Lyft Makes Services Accessible for Senior Citizens Who Don’t Have Smartphones
When my grandmother first started getting old, one of the first things my parents did was take away her driver’s license. Granted, for my grandmother, getting “old” happened when she turned 90—she was the type of woman that got her college degree at three months before she turned 80—so it really wasn’t as sudden as you might think. But the loss of her independence—and her ability to get to and from doctors appointments with ease—really bothered my Nonna.
And she’s not the only one—across the United States, many senior citizens bemoan the fact that they can no longer drive themselves to their necessary doctor appointments. Now, though, the car service Lyft is looking to change this.
Typically, Lyft only works for people who have smartphones. Through the Lyft app, you can schedule a trip to a certain destination with the touch of your finger, making transportation easier than ever before. But what if you’re someone close to my Nonna’s age and you don’t have a smartphone? Well, worry no more—Lyft has still got you covered.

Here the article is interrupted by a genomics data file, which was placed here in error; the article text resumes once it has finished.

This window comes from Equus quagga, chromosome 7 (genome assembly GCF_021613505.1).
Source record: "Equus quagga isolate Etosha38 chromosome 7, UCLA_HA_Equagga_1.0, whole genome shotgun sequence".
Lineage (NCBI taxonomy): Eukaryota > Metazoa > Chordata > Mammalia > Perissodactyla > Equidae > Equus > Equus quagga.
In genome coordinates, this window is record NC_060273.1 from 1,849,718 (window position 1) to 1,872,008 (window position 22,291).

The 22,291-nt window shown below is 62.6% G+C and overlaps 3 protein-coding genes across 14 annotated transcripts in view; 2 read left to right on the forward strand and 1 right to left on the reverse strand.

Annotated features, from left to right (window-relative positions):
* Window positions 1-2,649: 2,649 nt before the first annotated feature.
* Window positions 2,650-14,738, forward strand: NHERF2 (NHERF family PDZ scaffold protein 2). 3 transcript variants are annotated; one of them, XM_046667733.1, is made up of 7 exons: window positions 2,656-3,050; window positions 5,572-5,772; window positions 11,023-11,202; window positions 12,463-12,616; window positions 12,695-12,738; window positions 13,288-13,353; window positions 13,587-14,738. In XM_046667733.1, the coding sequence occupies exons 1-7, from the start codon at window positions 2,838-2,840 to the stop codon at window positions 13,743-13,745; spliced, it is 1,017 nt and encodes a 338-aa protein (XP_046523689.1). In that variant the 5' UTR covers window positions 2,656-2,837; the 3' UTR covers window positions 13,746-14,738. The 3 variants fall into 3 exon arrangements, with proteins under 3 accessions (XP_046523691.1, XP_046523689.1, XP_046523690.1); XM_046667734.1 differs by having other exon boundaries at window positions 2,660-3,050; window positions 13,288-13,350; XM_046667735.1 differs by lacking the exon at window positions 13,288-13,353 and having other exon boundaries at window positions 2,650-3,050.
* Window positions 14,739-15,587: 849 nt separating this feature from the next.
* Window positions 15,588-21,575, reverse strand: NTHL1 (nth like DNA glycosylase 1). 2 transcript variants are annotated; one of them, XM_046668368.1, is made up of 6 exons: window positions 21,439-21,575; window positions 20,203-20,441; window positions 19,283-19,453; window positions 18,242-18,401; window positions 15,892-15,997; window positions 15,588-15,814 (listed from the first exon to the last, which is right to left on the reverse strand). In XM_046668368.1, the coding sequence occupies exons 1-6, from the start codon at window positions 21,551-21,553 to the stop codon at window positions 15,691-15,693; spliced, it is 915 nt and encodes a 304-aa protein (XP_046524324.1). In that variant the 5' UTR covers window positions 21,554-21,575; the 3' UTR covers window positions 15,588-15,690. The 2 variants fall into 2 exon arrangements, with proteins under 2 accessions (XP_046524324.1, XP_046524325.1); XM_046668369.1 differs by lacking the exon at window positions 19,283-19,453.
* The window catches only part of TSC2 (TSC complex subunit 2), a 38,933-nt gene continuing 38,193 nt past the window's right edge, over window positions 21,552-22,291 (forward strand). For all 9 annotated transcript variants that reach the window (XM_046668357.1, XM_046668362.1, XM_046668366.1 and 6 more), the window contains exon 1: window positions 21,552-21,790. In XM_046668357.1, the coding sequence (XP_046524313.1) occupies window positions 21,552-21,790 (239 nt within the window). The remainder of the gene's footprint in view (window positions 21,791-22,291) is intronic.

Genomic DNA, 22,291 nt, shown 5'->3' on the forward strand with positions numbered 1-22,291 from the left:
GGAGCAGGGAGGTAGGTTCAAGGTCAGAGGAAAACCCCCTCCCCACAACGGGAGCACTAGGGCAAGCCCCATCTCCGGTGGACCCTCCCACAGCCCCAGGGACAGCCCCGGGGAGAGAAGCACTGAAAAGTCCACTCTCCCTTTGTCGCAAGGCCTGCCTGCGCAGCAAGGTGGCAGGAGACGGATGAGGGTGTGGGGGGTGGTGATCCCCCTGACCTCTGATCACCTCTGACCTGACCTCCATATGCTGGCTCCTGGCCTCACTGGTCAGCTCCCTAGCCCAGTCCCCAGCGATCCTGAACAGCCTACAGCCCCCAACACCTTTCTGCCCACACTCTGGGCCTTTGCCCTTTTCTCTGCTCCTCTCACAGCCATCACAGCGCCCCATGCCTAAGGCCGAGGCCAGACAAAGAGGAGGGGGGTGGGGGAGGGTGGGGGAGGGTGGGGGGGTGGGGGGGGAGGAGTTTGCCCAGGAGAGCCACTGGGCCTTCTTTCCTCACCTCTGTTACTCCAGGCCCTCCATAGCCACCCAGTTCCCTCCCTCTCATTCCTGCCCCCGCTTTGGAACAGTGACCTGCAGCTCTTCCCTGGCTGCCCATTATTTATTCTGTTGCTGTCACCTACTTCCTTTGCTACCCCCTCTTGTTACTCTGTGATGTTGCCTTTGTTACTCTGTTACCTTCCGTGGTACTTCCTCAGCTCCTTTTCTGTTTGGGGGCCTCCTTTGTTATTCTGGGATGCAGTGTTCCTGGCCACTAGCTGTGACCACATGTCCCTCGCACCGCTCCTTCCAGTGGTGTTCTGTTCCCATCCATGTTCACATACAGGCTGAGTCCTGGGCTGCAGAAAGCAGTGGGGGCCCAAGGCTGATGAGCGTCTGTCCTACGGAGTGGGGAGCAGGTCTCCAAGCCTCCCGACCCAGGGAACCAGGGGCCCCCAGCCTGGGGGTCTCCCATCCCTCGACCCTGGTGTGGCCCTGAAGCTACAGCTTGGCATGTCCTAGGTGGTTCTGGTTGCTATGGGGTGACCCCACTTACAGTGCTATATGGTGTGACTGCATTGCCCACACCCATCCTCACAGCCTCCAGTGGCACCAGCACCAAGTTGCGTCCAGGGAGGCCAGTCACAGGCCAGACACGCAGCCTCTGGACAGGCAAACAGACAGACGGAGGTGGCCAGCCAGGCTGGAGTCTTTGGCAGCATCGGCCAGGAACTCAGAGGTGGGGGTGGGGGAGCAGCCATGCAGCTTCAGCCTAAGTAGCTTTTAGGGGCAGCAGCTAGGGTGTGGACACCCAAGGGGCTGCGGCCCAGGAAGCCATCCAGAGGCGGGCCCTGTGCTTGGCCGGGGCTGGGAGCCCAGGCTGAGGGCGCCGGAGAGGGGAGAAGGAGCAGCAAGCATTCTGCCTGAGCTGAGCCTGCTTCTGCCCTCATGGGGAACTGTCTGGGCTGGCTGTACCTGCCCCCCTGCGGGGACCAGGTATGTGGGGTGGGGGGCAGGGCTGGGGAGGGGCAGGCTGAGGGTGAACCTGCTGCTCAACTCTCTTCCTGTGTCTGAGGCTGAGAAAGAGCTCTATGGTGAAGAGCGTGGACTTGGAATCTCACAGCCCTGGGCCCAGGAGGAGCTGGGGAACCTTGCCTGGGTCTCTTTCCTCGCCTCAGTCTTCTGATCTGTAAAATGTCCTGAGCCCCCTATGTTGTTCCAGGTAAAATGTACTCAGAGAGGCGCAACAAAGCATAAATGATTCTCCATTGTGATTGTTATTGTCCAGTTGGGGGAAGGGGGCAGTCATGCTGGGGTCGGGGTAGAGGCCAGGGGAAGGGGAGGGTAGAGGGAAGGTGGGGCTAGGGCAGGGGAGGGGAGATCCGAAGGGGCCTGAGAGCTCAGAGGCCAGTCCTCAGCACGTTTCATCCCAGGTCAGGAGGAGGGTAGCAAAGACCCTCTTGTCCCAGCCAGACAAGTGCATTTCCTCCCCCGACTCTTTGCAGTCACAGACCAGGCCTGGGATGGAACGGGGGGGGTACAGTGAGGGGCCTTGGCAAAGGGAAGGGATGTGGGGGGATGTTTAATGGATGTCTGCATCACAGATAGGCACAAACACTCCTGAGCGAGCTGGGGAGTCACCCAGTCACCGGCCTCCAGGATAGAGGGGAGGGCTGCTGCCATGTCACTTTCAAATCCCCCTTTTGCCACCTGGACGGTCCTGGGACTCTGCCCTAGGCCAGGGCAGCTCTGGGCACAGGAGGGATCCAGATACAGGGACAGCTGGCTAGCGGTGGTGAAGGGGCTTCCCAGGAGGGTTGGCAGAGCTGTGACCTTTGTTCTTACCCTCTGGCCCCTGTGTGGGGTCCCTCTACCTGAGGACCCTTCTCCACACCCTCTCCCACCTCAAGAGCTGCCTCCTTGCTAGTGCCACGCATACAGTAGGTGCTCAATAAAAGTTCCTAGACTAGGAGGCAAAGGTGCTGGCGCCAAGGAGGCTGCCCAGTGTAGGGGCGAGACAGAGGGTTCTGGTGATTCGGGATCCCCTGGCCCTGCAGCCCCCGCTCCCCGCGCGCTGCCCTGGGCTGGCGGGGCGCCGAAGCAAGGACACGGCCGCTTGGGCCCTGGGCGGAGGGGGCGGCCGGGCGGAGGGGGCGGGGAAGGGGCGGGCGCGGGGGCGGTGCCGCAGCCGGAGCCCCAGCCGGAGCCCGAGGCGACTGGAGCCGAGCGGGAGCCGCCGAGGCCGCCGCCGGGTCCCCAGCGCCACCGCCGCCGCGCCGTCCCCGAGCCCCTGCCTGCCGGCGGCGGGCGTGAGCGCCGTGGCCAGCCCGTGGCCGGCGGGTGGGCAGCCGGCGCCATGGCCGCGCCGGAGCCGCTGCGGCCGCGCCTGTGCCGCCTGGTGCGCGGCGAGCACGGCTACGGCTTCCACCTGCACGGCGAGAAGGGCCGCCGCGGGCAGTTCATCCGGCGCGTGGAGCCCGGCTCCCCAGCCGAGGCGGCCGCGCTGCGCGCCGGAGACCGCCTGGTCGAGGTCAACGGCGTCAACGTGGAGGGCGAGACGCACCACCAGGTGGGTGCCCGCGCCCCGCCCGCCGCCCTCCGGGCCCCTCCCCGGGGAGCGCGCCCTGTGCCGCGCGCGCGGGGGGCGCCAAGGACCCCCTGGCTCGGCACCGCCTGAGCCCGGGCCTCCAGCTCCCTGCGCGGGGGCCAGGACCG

The car service is partnering with National Medtrans Network in New York City to provide senior citizens with rides to and from non-emergency medical appointments. This new program, called Concierge, is a web-based app that allows the requester to submit the passenger’s name, along with the pickup and drop-off location, and a Lyft driver will arrive quickly to transport the passenger to the doctor he or she needs.
This new feature will give Lyft the opportunity to offer 2,500 rides per week in New York City, reducing the number of doctor’s appointments older citizens miss due to lack of transportation. According to Lyft, over 25% of Americans over the age of 65 don’t own smartphones. Now, it doesn’t matter if they do—they can still get their independence back.
News Source: Digital Trends
A born-and-raised Jersey girl, Caitlin Moran has somehow found herself settled in Edinburgh, Scotland. When she’s not spending her days trying to remember which side of the road to drive on, Caitlin enjoys getting down and nerdy with English. She continues to combine her love of writing with her love of cars for The News Wheel, while also learning more about the European car market—including the fact that the Seat brand is pronounced “se-at” not “seat” as you might think. See more articles by Caitlin.